Pubdate: Wed, 05 Jul 2017
Source: Penticton Herald (CN BC)
Copyright: 2017 The Okanagan Valley Group of Newspapers
Author: Amanda Short
Page: A4


With federal legalization of marijuana looming somewhere on the
horizon, Penticton city council decided Tuesday to deal with local
sales of the drug later.

Staff had recommended the council not renew temporary use permits that
expired June 30 for two dispensaries, Okanagan Cannabinoid Therapy on
Westminster Avenue and Green Essence on Martin Street, but elected
officials decided to punt instead.

The meeting was a back-and-forth between councillors, city staff and
marijuana proponents who were in attendance, and evolved into a
philosophical debate around access to cannabis.

Coun. Tarik Sayeed said the city owes its citizens the ability to
continue safely accessing the medical marijuana that many use for pain

"I don't want our citizens to go out into the streets," he said. "My
reasoning is to go with moral obligation. That's why I think it's the
right thing to do for the patients."

His statements were met with applause from the gallery.

Coun. Campbell Watt was stoutly against allowing the dispensaries to
remain open in stark opposition to federal law.

"What other federal laws would we be willing to let slide because we
believe it to be morally correct?" he asked. "Let's not renew and
investigate so we can come up with a process that works for everyone."

Council earlier heard from Kevin Adams, owner of Cannabinoid Therapy,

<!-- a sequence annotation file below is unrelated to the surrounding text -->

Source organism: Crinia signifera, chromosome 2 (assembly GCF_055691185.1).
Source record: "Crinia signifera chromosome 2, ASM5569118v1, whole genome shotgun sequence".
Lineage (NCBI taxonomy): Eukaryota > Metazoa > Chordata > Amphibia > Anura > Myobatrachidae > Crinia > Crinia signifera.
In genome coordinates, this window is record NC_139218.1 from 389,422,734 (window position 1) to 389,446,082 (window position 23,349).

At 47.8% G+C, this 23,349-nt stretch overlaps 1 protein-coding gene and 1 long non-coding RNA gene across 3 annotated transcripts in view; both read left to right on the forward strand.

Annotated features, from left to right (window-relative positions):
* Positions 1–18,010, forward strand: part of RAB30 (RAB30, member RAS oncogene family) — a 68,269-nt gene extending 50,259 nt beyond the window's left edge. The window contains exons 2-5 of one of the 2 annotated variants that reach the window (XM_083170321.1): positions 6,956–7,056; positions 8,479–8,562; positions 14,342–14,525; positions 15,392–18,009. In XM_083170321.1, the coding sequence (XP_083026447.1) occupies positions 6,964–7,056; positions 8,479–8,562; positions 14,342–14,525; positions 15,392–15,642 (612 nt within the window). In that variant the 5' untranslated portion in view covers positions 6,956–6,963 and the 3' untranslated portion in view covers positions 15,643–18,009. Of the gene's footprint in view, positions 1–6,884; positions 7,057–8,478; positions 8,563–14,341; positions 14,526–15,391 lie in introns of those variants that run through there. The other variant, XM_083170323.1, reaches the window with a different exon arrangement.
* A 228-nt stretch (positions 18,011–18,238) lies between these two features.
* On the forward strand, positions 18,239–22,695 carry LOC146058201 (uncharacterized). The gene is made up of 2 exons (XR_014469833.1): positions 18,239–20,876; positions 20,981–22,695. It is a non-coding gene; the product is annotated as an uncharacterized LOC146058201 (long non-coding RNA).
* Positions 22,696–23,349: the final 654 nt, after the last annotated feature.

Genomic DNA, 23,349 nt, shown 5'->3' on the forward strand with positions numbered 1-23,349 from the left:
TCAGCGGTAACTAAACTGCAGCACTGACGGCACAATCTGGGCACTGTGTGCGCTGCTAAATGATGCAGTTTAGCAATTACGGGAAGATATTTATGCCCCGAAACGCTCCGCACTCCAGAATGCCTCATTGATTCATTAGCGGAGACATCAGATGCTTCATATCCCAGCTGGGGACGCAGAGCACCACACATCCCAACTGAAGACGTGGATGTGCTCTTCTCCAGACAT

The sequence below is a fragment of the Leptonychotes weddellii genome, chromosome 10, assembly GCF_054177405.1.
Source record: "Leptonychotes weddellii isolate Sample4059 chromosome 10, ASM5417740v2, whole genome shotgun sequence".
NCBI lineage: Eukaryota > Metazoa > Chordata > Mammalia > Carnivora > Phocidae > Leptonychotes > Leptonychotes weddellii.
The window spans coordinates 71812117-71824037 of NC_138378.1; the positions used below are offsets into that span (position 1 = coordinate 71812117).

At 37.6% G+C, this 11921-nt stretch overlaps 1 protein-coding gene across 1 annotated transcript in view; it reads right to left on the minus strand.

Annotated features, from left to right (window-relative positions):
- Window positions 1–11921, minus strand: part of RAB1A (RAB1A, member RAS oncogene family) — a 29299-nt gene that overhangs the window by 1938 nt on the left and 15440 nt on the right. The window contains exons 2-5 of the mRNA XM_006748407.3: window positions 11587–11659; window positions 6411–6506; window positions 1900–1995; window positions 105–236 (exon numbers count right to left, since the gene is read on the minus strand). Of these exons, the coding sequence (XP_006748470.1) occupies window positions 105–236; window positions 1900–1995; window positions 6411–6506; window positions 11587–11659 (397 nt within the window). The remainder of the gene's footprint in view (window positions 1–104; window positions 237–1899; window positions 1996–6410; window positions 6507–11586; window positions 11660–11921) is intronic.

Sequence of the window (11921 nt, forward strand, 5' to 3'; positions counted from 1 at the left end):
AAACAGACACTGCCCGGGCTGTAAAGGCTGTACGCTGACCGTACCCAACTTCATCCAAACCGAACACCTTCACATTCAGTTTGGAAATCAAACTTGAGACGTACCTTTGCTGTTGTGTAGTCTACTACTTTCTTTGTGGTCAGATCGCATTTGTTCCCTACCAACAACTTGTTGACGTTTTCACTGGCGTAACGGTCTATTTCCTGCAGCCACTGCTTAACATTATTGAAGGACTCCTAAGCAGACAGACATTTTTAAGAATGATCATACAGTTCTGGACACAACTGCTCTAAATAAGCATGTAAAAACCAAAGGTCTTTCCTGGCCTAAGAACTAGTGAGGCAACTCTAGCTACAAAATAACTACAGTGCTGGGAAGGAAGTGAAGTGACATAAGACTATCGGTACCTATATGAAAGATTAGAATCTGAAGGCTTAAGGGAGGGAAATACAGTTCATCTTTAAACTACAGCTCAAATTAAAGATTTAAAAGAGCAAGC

and Ryan Burghall from Green Essence.

"The average age of my clientele is males in their 40s and females
between 55 and 70," said Adams.

"The main reason people come is twofold, one is for pain management
and the other for cancer. We see more of those people every month."

He added many seniors come to him with prescriptions from area

"What are we supposed to tell our patients?" asked Burghall. "Our
oldest patient is 94 years old; she has problems sleeping."

During the course of the meeting, there was frequent applause and
grumbling from the packed public gallery, as well as an interruption
from Herbal Green Apothecary owner Jukka Laurio, who is taking the
city to court over its decision to deny him a permit and had to be
asked repeatedly to sit down.

As the issue of marijuana legalization is worked on at the federal
level, the current legal state of affairs is that storefront
dispensaries are not a legally recognized means of obtaining it, for
medical use or otherwise.

Currently, the only legal way to obtain marijuana in Canada is through
the mail from one of 50 licensed producers with a doctor's

Council will reconvene July 18 to continue to discuss the issue.
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